Mattel Inc. escalated the legal wrangling over Bratz dolls Monday, accusing MGA Entertainment Inc. of stealing plans for the doll line, the chief competitor to Mattel's Barbie.
Saying it had uncovered new evidence, Mattel amended a lawsuit to include its rival as a defendant. The revised suit alleges that MGA stole company secrets, hired away Mattel personnel and illegally reaped millions of dollars in profit that the suit says Mattel should have gotten.
MGA Chief Executive Isaac Larian called Mattel's allegations baseless and improper.
"This lawsuit just proves that Mattel is desperate," he said. "They wished that they owned Bratz, but they don't and they know it,"
The newest claims are part of a dispute between the cross-town rivals that dates back to 2004. It centers on the role of Carter Bryant, a doll designer for Mattel who was hired as a consultant by MGA.
"He concealed his Bratz work from Mattel and wrongfully sold Bratz to MGA while he was a Mattel employee," the court filing said of Bryant.
Van Nuys-based MGA created a sensation when it introduced Yasmin, Sasha, Cloe and Jade in 2001. The line of exotically named doe-eyed dolls, which sport racy clothing and coquettish expressions, have been the most serious threat to Barbie in her 40-plus years.
Monday's court filing amended Mattel's lawsuit against Bryant, filed in U.S. District Court in Riverside. Mattel declined to elaborate.
The filing calls the added allegations a result of information gleaned during the lawsuit's discovery process. It does not specify a dollar amount that Mattel is seeking in damages.
The expansion of the suit by El Segundo-based Mattel raises the stakes in the fight over the Bratz line, which has taken market share from the Barbie line.
Monday's filing by Mattel alleges that MGA enticed a series of Mattel employees to breach their contracts with Mattel. The company also argued that MGA "repeated -- and even expanded -- its pattern of theft on numerous occasions."
That alleged theft, Mattel's filing says, included hiring Mattel employees based in Mexico and Canada and using stolen Mattel plans and information to expand throughout North America.
MGA's rapid growth came as a result of its theft of Bratz, and MGA stole Mattel's proprietary information to manage that growth, the complaint says.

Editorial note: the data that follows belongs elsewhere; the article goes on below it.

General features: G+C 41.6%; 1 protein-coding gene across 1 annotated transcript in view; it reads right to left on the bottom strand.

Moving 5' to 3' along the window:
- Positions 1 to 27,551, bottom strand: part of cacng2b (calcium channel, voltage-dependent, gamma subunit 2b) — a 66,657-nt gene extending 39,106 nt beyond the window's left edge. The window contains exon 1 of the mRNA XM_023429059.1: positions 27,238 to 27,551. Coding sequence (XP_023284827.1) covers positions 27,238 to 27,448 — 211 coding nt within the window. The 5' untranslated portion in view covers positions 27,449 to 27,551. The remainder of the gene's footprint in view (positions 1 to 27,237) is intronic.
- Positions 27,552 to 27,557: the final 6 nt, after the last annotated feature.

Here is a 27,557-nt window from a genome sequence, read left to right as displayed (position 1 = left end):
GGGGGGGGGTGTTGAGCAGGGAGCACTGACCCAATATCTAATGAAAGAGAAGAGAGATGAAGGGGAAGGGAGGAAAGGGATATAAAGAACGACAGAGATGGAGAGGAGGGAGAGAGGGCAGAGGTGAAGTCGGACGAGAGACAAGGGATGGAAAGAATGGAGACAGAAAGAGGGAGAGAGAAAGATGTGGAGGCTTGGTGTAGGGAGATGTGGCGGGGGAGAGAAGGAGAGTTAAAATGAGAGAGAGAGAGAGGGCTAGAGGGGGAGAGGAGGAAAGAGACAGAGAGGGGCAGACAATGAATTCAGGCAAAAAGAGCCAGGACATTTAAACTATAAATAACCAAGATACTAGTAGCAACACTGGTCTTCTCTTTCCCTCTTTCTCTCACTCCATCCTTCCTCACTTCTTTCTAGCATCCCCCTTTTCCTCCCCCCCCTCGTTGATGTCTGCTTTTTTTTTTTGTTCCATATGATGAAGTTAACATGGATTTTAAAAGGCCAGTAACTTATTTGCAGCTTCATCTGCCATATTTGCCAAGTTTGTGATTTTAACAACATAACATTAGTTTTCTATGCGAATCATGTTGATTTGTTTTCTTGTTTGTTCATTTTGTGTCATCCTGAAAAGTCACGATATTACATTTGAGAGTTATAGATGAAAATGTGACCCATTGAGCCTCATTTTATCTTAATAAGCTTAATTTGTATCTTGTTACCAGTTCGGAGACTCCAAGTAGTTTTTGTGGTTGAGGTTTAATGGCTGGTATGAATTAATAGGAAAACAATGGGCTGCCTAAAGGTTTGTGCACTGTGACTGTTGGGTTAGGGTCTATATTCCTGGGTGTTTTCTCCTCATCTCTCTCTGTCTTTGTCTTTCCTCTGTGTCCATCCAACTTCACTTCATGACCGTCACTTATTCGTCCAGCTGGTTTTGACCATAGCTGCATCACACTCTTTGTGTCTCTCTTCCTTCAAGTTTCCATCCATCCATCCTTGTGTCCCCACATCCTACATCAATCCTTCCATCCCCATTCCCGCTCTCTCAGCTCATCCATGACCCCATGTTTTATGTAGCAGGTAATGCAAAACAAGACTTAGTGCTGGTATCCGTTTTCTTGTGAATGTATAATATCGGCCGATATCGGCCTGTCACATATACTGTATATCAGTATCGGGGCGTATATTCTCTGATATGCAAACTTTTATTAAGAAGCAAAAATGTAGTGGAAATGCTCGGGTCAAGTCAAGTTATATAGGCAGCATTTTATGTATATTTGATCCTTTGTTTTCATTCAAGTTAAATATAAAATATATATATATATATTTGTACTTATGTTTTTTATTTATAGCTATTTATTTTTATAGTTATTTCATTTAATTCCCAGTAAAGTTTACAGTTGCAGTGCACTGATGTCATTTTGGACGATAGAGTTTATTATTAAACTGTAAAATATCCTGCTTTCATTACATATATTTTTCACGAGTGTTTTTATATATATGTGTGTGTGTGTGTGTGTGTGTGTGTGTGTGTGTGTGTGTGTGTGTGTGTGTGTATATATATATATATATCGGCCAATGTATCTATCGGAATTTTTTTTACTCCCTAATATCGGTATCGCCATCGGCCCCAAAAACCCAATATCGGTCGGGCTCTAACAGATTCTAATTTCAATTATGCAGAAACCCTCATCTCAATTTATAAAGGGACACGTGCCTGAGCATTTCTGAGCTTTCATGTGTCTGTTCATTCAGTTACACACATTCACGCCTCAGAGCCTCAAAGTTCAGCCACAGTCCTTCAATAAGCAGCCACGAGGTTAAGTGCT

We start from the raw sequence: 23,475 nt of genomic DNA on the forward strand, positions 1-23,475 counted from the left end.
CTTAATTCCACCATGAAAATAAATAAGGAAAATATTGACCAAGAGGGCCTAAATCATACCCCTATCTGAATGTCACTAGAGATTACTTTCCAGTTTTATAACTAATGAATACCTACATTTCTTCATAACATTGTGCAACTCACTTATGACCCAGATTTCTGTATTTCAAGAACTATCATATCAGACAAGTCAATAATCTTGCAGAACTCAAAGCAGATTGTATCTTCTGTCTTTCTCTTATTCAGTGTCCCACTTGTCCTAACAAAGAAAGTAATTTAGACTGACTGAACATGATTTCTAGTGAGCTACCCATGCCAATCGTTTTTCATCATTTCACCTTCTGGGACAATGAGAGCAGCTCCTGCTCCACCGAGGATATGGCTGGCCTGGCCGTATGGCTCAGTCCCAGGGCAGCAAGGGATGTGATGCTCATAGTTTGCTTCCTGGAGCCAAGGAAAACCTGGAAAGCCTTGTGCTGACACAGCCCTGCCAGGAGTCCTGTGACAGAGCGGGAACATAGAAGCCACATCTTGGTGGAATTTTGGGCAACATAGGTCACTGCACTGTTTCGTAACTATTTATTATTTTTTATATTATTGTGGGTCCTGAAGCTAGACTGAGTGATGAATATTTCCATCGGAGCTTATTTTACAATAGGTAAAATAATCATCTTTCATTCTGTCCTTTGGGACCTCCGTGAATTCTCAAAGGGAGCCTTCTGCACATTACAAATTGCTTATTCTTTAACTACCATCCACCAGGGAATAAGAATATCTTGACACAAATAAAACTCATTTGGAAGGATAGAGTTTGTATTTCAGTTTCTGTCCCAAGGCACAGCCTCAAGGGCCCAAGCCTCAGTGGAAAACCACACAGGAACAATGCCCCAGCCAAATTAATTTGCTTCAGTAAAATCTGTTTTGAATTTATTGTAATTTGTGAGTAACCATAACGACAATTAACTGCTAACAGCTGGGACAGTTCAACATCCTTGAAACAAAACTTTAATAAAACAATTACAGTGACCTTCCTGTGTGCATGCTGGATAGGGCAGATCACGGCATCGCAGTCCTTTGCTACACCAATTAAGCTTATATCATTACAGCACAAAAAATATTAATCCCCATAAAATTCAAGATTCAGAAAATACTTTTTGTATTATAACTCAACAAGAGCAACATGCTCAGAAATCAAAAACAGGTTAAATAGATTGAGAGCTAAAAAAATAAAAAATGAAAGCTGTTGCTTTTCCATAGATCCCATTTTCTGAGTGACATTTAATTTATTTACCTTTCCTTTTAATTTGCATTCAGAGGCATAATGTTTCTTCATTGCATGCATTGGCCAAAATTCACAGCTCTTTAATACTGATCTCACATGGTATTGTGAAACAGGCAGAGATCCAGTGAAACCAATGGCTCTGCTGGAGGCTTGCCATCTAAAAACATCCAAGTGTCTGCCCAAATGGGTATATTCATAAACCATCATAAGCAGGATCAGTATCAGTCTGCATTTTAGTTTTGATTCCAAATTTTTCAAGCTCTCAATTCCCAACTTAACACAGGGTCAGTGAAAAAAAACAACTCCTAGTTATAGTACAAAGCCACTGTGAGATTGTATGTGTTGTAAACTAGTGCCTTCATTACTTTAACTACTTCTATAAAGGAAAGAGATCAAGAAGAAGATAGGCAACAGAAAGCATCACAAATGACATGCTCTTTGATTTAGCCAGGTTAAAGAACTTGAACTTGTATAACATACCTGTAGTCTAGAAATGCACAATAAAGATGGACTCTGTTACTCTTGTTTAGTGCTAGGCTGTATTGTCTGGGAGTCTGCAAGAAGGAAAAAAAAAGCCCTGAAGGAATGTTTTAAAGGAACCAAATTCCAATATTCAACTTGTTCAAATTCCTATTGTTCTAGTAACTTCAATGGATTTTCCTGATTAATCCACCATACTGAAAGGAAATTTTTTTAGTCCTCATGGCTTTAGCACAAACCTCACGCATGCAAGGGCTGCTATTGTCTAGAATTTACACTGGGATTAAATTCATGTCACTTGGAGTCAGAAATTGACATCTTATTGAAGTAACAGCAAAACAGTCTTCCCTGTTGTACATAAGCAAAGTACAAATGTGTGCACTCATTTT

"This not only allowed MGA to avoid expending time, money and effort necessary to build a legitimate business, but also allowed MGA to unfairly compete against Mattel by taking Mattel's playbook," the complaint says.
After filing the suit against Bryant in 2004, Mattel sued another former employee who went to work for MGA, but subsequently withdrew that complaint. MGA, meanwhile, joined the Bryant case, saying the outcome would be material to its business.
Bryant countersued Mattel, contending that his employment agreements with Mattel were invalid. MGA later sued Mattel, claiming its My Scene Barbie toy line was unfairly similar to Bratz.
"This is a classic trade secret case related to employee movement," said Jennifer Urban, the director of USC Law School's intellectual property clinic, who said she was not familiar with details of the suit.
"The original employer often will look to see if they can file a claim against the new employer," Urban said, "if for no other reason than that the new employer has both control of the information and also money for damages."
Larian said this year that he had been in talks with investment banks about an initial stock offering -- a goal that could be hampered by the litigation with Mattel.
Although MGA has expanded its product offering, creating electronic toys such as this year's hand-held game, Miuchiz, and acquiring outdoor-toy maker Little Tikes Co., Bratz is the company's overwhelming sales and profit leader, analysts said.
Since they were introduced, retail sales of Bratz dolls have grown to about $2 billion a year, said Sean McGowan, a toy industry analyst with Wedbush Morgan in New York. Privately held MGA does not release sales figures.
Barbie has managed to remain the best-selling fashion doll, but its market share has fallen dramatically since Bratz dolls elbowed their way onto toy store shelves.
Mattel does not release divisional sales, but McGowan estimated that sales of Barbie products, including Mattel's toys and third-party licensed goods, are roughly $3.1 billion annually.
Although the numbers have begun to creep up, Barbie's sales have fallen in 17 of the last 21 quarters -- often by double-digit percentages. In one of the remaining three quarters, sales were flat.
Shares of Mattel fell 34 cents Monday to $23.32.